Covid-19 pandemic has unleashed multiple challenges in different geographies, especially for the vulnerable groups living in areas that already have existing issues of water and food security. India Natural Resource Economics and Management (INREM) Foundation has worked in such areas for many years to resolve challenges around water contamination by strengthening governance systems and raising awareness.
Like most civil society organizations, even they have stepped up to help the communities in the wake of this pandemic, but instead of just distributing food items they started out by first assessing what communities needed at the hour. They have completed health assessments in the villages to identify nutrition gaps, high-risk population, and isolation needs for vulnerable groups. And while doing so, they uncovered multiple other areas that require interventions.
Water woes in Chikkaballapur
In Chikkaballapur (Karnataka) while performing assessments by talking to people from villages, they found major gaps in awareness as well as shortage of certain food items and water scarcity. While the government through public distribution system outlets gave 10 kg rice and 4 kg wheat, people required specific food items like oil and spices, which helps them to cook a meal, instead of masks and soaps. Earlier people went to nearby markets and bought essential food items from the daily wage they earned. The lockdown and loss of daily work has had a toll on such families.
The ongoing summer has just increased the hardships of people in the semi-arid parts of the district. Some villages have reported that due to falling yield in the public borewells, panchayats have resorted to rationing of water. In extreme cases, borewells are yielding no water. In such scenarios, water tankers are supplied.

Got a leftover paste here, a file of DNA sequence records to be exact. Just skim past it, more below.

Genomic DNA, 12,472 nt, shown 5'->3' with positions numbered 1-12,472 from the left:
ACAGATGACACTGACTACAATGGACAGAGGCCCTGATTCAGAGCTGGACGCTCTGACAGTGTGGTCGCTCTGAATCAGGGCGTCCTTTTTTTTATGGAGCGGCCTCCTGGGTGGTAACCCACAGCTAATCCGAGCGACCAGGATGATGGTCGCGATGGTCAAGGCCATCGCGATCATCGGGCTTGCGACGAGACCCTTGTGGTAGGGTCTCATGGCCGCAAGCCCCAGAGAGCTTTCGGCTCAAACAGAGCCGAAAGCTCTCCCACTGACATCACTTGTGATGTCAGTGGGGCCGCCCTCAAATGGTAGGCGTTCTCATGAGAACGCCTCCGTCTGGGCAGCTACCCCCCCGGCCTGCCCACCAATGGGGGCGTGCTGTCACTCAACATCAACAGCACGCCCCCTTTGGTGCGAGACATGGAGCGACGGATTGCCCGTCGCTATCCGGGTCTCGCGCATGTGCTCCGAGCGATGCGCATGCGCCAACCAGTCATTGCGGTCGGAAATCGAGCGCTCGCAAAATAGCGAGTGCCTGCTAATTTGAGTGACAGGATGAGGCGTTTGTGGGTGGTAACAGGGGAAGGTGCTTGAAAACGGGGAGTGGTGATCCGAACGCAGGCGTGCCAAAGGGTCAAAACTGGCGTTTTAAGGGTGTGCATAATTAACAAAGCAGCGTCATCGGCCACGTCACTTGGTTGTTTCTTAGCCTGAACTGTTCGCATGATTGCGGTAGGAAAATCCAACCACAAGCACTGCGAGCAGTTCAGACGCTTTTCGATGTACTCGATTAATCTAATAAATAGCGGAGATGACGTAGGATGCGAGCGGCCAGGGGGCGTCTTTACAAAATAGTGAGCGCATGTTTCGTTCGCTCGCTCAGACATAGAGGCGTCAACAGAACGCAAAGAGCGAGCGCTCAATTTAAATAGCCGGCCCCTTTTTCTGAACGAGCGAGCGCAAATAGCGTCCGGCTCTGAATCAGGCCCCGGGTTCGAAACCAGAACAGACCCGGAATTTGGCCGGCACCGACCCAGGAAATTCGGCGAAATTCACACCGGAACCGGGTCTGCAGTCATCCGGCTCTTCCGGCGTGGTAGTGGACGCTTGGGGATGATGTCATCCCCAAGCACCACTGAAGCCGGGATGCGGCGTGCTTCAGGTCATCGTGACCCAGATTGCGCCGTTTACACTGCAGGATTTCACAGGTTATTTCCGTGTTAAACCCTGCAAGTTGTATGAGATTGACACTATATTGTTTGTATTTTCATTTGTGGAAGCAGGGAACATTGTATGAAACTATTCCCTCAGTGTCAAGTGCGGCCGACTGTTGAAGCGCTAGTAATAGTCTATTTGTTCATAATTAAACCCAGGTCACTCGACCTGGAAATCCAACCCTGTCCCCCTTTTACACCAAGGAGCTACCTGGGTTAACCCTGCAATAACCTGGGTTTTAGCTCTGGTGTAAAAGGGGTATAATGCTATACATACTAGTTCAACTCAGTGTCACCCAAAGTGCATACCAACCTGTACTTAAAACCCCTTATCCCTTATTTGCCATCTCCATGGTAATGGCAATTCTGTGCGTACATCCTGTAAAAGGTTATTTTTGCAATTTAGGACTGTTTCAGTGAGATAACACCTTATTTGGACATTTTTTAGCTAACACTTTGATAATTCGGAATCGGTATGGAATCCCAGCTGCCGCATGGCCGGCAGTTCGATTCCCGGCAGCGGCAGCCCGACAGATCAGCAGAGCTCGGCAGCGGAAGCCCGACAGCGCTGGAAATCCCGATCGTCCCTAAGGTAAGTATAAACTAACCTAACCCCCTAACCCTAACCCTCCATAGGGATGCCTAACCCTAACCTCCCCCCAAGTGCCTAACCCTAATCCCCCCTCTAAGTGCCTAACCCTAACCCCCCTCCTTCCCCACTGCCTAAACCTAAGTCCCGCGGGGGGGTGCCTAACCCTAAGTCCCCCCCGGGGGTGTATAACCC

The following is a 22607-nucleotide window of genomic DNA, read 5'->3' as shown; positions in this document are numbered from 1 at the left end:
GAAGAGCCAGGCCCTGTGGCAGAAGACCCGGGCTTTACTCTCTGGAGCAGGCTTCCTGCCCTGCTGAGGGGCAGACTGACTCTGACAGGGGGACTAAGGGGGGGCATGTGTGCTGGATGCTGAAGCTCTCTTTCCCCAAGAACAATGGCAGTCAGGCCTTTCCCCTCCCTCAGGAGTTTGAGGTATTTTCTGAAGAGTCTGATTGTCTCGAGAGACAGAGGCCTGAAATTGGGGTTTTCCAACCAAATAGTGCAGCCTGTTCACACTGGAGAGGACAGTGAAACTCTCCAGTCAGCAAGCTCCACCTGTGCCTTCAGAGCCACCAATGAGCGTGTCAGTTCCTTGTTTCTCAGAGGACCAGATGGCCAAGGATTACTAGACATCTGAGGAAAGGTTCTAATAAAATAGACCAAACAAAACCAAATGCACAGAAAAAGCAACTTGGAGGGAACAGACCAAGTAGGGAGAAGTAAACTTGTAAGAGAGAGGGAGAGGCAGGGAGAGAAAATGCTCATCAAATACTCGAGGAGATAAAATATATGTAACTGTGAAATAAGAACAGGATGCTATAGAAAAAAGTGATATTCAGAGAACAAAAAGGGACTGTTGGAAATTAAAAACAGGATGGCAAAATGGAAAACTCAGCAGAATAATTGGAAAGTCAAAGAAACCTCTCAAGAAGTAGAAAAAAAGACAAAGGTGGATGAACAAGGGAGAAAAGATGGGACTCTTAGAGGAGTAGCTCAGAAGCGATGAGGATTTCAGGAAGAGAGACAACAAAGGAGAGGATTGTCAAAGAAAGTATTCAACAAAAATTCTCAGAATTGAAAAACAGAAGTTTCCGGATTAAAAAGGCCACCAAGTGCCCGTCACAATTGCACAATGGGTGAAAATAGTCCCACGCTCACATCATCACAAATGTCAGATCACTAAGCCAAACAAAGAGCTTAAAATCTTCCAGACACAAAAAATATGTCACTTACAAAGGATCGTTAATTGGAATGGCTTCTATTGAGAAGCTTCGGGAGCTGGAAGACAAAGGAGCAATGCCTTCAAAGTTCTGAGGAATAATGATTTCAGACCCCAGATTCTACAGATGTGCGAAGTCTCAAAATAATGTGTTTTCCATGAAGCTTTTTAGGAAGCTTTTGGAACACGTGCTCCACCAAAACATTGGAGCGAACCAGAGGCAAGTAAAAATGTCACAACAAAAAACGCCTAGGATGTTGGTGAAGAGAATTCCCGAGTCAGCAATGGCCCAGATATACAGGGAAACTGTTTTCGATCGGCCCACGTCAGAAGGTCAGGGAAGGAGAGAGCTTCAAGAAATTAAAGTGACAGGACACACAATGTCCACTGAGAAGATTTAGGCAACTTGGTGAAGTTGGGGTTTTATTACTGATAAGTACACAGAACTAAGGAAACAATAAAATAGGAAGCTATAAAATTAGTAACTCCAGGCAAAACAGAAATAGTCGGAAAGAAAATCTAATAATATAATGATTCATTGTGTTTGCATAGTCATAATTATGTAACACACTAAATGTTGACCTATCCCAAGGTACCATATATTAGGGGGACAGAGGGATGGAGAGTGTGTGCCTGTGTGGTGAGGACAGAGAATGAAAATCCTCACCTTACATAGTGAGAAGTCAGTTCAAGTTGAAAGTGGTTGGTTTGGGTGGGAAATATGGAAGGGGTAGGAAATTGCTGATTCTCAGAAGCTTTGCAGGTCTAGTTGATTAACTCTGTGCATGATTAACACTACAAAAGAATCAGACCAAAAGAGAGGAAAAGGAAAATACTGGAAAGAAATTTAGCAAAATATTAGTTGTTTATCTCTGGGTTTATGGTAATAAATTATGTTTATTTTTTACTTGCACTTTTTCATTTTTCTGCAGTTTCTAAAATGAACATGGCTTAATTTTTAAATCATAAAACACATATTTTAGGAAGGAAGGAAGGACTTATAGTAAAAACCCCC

In one of the villages, one water tanker (5000 litres) supplies water for 145 households which roughly translates into 35 liters per family (five pots) i.e. 7 lpcd, which is not enough to follow the WASH protocols of this time (washing hands five times a day requires at least ten litres of water per person). Hence, INREM have been working with the local government to facilitate adequate water supply to these villages.
Migrant population in Jhabua
The experience in Jhabua (Madhya Pradesh) highlighted a very different set of issues. Given that the region has a large population who migrate for work to urban centres in western and peninsular India, it saw an influx of at least 60,000 workers returning when lockdown was announced. They have attempted to enumerate these workers and understand challenges they were facing in partnership with the District Covid-19 committee.
Given that a large number of these families in this largely tribal region depended on daily wage and remittance, they were facing a severe shortage of cash for food. Shops in these villages were found to be charging exorbitant prices for basic necessities like soaps and food items. Hence, working with the gram panchayats, INREM team was able to procure necessary supplies from outside and create mechanisms to distribute in the villages. They also ensured that all their frontline workers had adequate masks and sanitizers. Since a large number of migrant workers keep returning home, it was crucial to distribute soaps and masks. They supplied raw material (cloths) for masks to twenty-one women SHGs groups who have produced over 20,000 masks for local distribution. The women are paid Rs. 4 per mask in such cases and Rs. 10 per mask when they use their own raw materials, as per government guidelines.